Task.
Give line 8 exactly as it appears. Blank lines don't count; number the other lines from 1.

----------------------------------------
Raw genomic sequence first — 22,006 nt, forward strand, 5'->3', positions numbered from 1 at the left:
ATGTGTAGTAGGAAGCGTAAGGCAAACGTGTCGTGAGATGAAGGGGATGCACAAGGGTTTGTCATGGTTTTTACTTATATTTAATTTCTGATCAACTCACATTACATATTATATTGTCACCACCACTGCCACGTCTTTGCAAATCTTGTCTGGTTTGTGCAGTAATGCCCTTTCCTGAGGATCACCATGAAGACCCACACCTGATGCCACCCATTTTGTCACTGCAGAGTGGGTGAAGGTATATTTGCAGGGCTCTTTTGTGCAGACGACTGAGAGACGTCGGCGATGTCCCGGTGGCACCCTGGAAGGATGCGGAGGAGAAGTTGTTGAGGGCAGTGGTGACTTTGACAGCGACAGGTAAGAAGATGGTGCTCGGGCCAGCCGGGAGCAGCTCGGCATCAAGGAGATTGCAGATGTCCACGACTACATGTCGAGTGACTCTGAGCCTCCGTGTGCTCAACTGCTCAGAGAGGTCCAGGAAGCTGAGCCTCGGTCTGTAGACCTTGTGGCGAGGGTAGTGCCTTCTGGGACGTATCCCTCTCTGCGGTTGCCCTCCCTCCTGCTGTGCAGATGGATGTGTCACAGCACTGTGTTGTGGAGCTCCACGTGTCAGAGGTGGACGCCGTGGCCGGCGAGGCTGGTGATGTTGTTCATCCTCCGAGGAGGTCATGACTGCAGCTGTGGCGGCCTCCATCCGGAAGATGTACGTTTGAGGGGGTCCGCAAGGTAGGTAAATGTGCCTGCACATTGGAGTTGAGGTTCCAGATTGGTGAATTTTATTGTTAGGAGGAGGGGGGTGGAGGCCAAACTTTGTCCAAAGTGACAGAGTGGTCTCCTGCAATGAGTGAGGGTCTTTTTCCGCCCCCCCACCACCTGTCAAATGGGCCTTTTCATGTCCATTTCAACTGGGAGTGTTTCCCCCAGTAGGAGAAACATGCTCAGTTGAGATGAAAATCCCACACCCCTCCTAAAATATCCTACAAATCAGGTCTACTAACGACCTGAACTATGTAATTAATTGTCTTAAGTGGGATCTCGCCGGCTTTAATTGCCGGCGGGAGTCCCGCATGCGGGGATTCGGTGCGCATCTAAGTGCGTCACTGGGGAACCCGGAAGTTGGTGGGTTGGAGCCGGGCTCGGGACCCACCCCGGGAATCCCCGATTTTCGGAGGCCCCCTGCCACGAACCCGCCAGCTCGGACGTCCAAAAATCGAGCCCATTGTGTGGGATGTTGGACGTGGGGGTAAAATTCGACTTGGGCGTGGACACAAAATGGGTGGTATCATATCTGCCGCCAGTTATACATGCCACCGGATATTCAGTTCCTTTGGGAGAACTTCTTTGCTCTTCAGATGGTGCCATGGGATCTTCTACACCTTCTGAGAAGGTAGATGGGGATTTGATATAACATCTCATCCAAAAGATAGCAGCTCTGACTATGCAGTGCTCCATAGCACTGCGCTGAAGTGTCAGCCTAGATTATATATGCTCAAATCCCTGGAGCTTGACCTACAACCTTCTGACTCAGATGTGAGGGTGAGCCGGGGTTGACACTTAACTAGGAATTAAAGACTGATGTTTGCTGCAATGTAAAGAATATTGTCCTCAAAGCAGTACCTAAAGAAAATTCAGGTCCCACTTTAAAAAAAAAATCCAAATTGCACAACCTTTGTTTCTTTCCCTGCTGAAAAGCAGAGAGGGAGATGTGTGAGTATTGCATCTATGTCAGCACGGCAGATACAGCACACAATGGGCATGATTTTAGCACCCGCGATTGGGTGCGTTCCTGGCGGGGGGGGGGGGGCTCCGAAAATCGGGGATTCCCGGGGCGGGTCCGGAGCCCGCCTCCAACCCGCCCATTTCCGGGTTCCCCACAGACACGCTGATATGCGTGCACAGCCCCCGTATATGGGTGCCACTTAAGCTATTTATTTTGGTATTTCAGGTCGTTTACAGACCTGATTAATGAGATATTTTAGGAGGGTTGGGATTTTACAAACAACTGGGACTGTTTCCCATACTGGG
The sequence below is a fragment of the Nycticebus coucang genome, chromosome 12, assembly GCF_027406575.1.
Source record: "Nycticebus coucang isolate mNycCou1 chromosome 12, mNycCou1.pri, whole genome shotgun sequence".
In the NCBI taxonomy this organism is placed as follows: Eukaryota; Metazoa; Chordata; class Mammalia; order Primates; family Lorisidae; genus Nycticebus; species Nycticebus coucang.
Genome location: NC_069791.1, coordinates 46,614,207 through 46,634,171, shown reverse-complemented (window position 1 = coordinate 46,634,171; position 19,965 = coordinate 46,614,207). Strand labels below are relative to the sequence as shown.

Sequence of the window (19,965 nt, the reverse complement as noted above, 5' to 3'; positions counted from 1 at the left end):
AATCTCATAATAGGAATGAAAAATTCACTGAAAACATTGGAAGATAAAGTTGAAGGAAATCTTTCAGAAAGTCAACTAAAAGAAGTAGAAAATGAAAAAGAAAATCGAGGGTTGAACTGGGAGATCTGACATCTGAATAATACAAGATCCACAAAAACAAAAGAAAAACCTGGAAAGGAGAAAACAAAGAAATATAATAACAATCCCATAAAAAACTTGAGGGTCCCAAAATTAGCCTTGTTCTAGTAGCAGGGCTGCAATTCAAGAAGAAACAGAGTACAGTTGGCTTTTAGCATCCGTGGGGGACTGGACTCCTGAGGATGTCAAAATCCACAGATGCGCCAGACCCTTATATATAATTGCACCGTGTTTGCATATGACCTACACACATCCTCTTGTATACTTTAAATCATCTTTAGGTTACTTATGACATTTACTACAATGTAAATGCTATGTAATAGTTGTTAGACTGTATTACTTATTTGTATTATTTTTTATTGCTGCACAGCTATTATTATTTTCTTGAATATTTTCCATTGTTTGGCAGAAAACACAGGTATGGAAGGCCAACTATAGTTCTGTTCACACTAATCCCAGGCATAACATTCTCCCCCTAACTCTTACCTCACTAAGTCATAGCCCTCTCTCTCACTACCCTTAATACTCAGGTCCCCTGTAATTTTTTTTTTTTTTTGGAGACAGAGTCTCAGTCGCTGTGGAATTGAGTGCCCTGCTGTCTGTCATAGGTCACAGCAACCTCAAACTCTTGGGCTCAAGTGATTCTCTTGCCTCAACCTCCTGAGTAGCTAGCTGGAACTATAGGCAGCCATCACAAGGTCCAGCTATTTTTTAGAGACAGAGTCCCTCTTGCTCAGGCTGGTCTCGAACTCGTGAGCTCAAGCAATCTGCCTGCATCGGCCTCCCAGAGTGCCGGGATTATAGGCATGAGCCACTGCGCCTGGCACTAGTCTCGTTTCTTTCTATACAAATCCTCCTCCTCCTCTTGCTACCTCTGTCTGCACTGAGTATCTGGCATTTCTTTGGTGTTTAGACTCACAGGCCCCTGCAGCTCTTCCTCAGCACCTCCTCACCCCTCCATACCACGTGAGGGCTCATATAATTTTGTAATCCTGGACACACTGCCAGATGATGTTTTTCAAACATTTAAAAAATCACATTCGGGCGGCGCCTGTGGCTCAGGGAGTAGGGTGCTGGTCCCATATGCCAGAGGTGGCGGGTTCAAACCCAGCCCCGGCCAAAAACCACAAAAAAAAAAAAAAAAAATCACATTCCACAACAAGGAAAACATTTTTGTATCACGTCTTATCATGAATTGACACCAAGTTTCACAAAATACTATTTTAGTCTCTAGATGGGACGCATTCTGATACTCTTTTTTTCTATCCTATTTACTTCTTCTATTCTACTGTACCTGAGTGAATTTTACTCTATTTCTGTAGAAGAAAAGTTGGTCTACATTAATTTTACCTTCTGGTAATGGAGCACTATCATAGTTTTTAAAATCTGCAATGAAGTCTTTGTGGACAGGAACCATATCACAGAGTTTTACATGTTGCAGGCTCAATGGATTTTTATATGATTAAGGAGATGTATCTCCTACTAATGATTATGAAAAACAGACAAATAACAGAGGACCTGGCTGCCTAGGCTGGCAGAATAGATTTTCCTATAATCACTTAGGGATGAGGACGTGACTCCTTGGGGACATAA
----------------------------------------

AATCTCATAATAGGAATGAAAAATTCACTGAAAACATTGGAAGATAAAGTTGAAGGAAATCTTTCAGAAAGTCAACTAAAAGAAGTAGAAAATGAAAAAGAAAATCGAGGGTTGAACTGGGAGATCTGACATCTGAATAATACAAGATCCACAAAAACAAAAGAAAAACCTGGAAAGGAGAAAACAAAGAAATATAATAACAATCCCATAAAAAACTTGAGGGTCCCAAAATTAGCCTTGTTCTAGTAGCAGGGCTGCAATTCAAGAAGAAACAGAGTACAGTTGGCTTTTAGCATCCGTGGGGGACTGGACTCCTGAGGATGTCAAAATCCACAGATGCGCCAGACCCTTATATATAATTGCACCGTGTTTGCATATGACCTACACACATCCTCTTGTATACTTTAAATCATCTTTAGGTTACTTATGACATTTACTACAATGTAAATGCTATGTAATAGTTGTTAGACTGTATTACTTATTTGTATTATTTTTTATTGCTGCACAGCTATTATTATTTTCTTGAATATTTTCCATTGTTTGGCAGAAAACACAGGTATGGAAGGCCAACTATAGTTCTGTTCACACTAATCCCAGGCATAACATTCTCCCCCTAACTCTTACCTCACTAAGTCATAGCCCTCTCTCTCACTACCCTTAATACTCAGGTCCCCTGTAATTTTTTTTTTTTTTTGGAGACAGAGTCTCAGTCGCTGTGGAATTGAGTGCCCTGCTGTCTGTCATAGGTCACAGCAACCTCAAACTCTTGGGCTCAAGTGATTCTCTTGCCTCAACCTCCTGAGTAGCTAGCTGGAACTATAGGCAGCCATCACAAGGTCCAGCTATTTTTTAGAGACAGAGTCCCTCTTGCTCAGGCTGGTCTCGAACTCGTGAGCTCAAGCAATCTGCCTGCATCGGCCTCCCAGAGTGCCGGGATTATAGGCATGAGCCACTGCGCCTGGCACTAGTCTCGTTTCTTTCTATACAAATCCTCCTCCTCCTCTTGCTACCTCTGTCTGCACTGAGTATCTGGCATTTCTTTGGTGTTTAGACTCACAGGCCCCTGCAGCTCTTCCTCAGCACCTCCTCACCCCTCCATACCACGTGAGGGCTCATATAATTTTGTAATCCTGGACACACTGCCAGATGATGTTTTTCAAACATTTAAAAAATCACATTCGGGCGGCGCCTGTGGCTCAGGGAGTAGGGTGCTGGTCCCATATGCCAGAGGTGGCGGGTTCAAACCCAGCCCCGGCCAAAAACCACAAAAAAAAAAAAAAAAAATCACATTCCACAACAAGGAAAACATTTTTGTATCACGTCTTATCATGAATTGACACCAAGTTTCACAAAATACTATTTTAGTCTCTAGATGGGACGCATTCTGATACTCTTTTTTTCTATCCTATTTACTTCTTCTATTCTACTGTACCTGAGTGAATTTTACTCTATTTCTGTAGAAGAAAAGTTGGTCTACATTAATTTTACCTTCTGGTAATGGAGCACTATCATAGTTTTTAAAATCTGCAATGAAGTCTTTGTGGACAGGAACCATATCACAGAGTTTTACATGTTGCAGGCTCAATGGATTTTTATATGATTAAGGAGATGTATCTCCTACTAATGATTATGAAAAACAGACAAATAACAGAGGACCTGGCTGCCTAGGCTGGCAGAATAGATTTTCCTATAATCACTTAGGGATGAGGACGTGACTCCTTGGGGACATAA